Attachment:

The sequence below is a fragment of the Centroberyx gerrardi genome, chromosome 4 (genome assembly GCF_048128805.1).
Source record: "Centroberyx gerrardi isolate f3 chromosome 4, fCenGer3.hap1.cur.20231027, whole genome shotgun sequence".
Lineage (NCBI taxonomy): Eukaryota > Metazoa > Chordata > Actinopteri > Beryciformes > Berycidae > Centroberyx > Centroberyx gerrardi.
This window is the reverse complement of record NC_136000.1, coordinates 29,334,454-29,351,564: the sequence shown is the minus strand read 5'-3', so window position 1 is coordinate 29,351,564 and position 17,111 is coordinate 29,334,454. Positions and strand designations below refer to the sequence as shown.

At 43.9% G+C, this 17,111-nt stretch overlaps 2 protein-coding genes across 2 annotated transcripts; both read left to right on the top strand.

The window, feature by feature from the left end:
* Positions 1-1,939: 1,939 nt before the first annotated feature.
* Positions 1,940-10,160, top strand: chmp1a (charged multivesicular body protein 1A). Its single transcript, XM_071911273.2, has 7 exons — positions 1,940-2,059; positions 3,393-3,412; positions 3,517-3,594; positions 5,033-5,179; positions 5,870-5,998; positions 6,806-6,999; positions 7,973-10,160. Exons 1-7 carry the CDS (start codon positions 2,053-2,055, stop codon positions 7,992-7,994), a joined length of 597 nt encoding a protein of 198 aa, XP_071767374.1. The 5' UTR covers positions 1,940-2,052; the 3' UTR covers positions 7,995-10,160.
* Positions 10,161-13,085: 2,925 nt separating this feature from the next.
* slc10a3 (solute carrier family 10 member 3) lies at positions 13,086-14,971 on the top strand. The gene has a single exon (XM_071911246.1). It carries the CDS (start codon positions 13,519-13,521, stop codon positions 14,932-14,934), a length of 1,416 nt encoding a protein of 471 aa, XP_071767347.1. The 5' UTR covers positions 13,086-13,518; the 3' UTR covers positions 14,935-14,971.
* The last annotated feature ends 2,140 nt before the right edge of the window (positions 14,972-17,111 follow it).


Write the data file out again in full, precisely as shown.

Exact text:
The sequence below is a fragment of the Centroberyx gerrardi genome, chromosome 4 (genome assembly GCF_048128805.1).
Source record: "Centroberyx gerrardi isolate f3 chromosome 4, fCenGer3.hap1.cur.20231027, whole genome shotgun sequence".
Lineage (NCBI taxonomy): Eukaryota > Metazoa > Chordata > Actinopteri > Beryciformes > Berycidae > Centroberyx > Centroberyx gerrardi.
This window is the reverse complement of record NC_136000.1, coordinates 29,334,454-29,351,564: the sequence shown is the minus strand read 5'-3', so window position 1 is coordinate 29,351,564 and position 17,111 is coordinate 29,334,454. Positions and strand designations below refer to the sequence as shown.

At 43.9% G+C, this 17,111-nt stretch overlaps 2 protein-coding genes across 2 annotated transcripts; both read left to right on the top strand.

The window, feature by feature from the left end:
* Positions 1-1,939: 1,939 nt before the first annotated feature.
* Positions 1,940-10,160, top strand: chmp1a (charged multivesicular body protein 1A). Its single transcript, XM_071911273.2, has 7 exons — positions 1,940-2,059; positions 3,393-3,412; positions 3,517-3,594; positions 5,033-5,179; positions 5,870-5,998; positions 6,806-6,999; positions 7,973-10,160. Exons 1-7 carry the CDS (start codon positions 2,053-2,055, stop codon positions 7,992-7,994), a joined length of 597 nt encoding a protein of 198 aa, XP_071767374.1. The 5' UTR covers positions 1,940-2,052; the 3' UTR covers positions 7,995-10,160.
* Positions 10,161-13,085: 2,925 nt separating this feature from the next.
* slc10a3 (solute carrier family 10 member 3) lies at positions 13,086-14,971 on the top strand. The gene has a single exon (XM_071911246.1). It carries the CDS (start codon positions 13,519-13,521, stop codon positions 14,932-14,934), a length of 1,416 nt encoding a protein of 471 aa, XP_071767347.1. The 5' UTR covers positions 13,086-13,518; the 3' UTR covers positions 14,935-14,971.
* The last annotated feature ends 2,140 nt before the right edge of the window (positions 14,972-17,111 follow it).